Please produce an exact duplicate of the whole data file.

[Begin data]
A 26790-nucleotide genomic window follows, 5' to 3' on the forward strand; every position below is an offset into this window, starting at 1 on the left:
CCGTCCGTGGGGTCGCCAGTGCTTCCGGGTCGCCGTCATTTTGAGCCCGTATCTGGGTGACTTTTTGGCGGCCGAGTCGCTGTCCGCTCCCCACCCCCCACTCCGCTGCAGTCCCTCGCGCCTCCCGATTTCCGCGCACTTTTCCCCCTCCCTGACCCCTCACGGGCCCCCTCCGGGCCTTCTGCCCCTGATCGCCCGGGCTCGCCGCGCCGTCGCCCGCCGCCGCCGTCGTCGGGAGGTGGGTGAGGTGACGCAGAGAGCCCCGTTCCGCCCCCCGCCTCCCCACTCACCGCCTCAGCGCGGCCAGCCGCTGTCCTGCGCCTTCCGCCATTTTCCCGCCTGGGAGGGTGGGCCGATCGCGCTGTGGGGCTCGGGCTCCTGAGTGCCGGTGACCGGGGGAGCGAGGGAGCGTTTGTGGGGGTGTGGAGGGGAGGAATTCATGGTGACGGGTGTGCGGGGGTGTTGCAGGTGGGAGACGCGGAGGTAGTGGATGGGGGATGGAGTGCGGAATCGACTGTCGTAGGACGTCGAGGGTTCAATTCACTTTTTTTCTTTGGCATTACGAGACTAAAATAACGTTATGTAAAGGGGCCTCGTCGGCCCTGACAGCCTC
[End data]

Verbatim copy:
A 26790-nucleotide genomic window follows, 5' to 3' on the forward strand; every position below is an offset into this window, starting at 1 on the left:
CCGTCCGTGGGGTCGCCAGTGCTTCCGGGTCGCCGTCATTTTGAGCCCGTATCTGGGTGACTTTTTGGCGGCCGAGTCGCTGTCCGCTCCCCACCCCCCACTCCGCTGCAGTCCCTCGCGCCTCCCGATTTCCGCGCACTTTTCCCCCTCCCTGACCCCTCACGGGCCCCCTCCGGGCCTTCTGCCCCTGATCGCCCGGGCTCGCCGCGCCGTCGCCCGCCGCCGCCGTCGTCGGGAGGTGGGTGAGGTGACGCAGAGAGCCCCGTTCCGCCCCCCGCCTCCCCACTCACCGCCTCAGCGCGGCCAGCCGCTGTCCTGCGCCTTCCGCCATTTTCCCGCCTGGGAGGGTGGGCCGATCGCGCTGTGGGGCTCGGGCTCCTGAGTGCCGGTGACCGGGGGAGCGAGGGAGCGTTTGTGGGGGTGTGGAGGGGAGGAATTCATGGTGACGGGTGTGCGGGGGTGTTGCAGGTGGGAGACGCGGAGGTAGTGGATGGGGGATGGAGTGCGGAATCGACTGTCGTAGGACGTCGAGGGTTCAATTCACTTTTTTTCTTTGGCATTACGAGACTAAAATAACGTTATGTAAAGGGGCCTCGTCGGCCCTGACAGCCTC